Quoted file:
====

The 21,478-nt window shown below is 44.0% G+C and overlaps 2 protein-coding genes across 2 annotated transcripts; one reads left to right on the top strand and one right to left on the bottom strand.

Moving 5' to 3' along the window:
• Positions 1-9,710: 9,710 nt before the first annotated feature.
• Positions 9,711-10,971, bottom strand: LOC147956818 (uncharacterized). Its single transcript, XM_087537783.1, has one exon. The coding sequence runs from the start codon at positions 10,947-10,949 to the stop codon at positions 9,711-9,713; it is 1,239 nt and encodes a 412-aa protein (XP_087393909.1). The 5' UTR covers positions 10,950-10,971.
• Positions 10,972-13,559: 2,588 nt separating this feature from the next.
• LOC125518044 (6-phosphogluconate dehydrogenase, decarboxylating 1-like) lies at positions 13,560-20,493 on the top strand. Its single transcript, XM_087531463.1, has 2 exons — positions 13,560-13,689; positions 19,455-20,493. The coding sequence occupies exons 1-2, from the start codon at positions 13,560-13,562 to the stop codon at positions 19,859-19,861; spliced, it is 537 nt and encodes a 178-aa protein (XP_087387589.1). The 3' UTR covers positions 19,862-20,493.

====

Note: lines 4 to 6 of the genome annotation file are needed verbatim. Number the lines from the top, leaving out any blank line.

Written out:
• Positions 9,711-10,971, bottom strand: LOC147956818 (uncharacterized). Its single transcript, XM_087537783.1, has one exon. The coding sequence runs from the start codon at positions 10,947-10,949 to the stop codon at positions 9,711-9,713; it is 1,239 nt and encodes a 412-aa protein (XP_087393909.1). The 5' UTR covers positions 10,950-10,971.
• Positions 10,972-13,559: 2,588 nt separating this feature from the next.
• LOC125518044 (6-phosphogluconate dehydrogenase, decarboxylating 1-like) lies at positions 13,560-20,493 on the top strand. Its single transcript, XM_087531463.1, has 2 exons — positions 13,560-13,689; positions 19,455-20,493. The coding sequence occupies exons 1-2, from the start codon at positions 13,560-13,562 to the stop codon at positions 19,859-19,861; spliced, it is 537 nt and encodes a 178-aa protein (XP_087387589.1). The 3' UTR covers positions 19,862-20,493.